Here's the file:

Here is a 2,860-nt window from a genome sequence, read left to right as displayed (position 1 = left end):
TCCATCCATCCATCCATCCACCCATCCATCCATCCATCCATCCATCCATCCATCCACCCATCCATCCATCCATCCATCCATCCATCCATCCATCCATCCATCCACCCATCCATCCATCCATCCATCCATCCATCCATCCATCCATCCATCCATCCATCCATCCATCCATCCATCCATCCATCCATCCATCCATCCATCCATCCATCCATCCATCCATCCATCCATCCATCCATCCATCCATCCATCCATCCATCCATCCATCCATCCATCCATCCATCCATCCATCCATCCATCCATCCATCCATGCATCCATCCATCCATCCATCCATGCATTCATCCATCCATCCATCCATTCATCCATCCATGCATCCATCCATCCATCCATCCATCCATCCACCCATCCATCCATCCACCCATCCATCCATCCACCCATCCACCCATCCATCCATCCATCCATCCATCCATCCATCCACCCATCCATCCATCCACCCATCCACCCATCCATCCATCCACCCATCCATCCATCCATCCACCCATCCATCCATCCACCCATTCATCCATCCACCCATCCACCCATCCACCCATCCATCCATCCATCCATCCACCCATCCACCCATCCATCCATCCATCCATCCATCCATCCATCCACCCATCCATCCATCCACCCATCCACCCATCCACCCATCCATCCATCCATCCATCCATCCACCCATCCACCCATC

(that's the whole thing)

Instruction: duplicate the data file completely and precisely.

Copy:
Here is a 2,860-nt window from a genome sequence, read left to right as displayed (position 1 = left end):
TCCATCCATCCATCCATCCACCCATCCATCCATCCATCCATCCATCCATCCATCCACCCATCCATCCATCCATCCATCCATCCATCCATCCATCCATCCATCCACCCATCCATCCATCCATCCATCCATCCATCCATCCATCCATCCATCCATCCATCCATCCATCCATCCATCCATCCATCCATCCATCCATCCATCCATCCATCCATCCATCCATCCATCCATCCATCCATCCATCCATCCATCCATCCATCCATCCATCCATCCATCCATCCATCCATCCATCCATCCATCCATCCATCCATGCATCCATCCATCCATCCATCCATGCATTCATCCATCCATCCATCCATTCATCCATCCATGCATCCATCCATCCATCCATCCATCCATCCACCCATCCATCCATCCACCCATCCATCCATCCACCCATCCACCCATCCATCCATCCATCCATCCATCCATCCATCCACCCATCCATCCATCCACCCATCCACCCATCCATCCATCCACCCATCCATCCATCCATCCACCCATCCATCCATCCACCCATTCATCCATCCACCCATCCACCCATCCACCCATCCATCCATCCATCCATCCACCCATCCACCCATCCATCCATCCATCCATCCATCCATCCATCCACCCATCCATCCATCCACCCATCCACCCATCCACCCATCCATCCATCCATCCATCCATCCACCCATCCACCCATC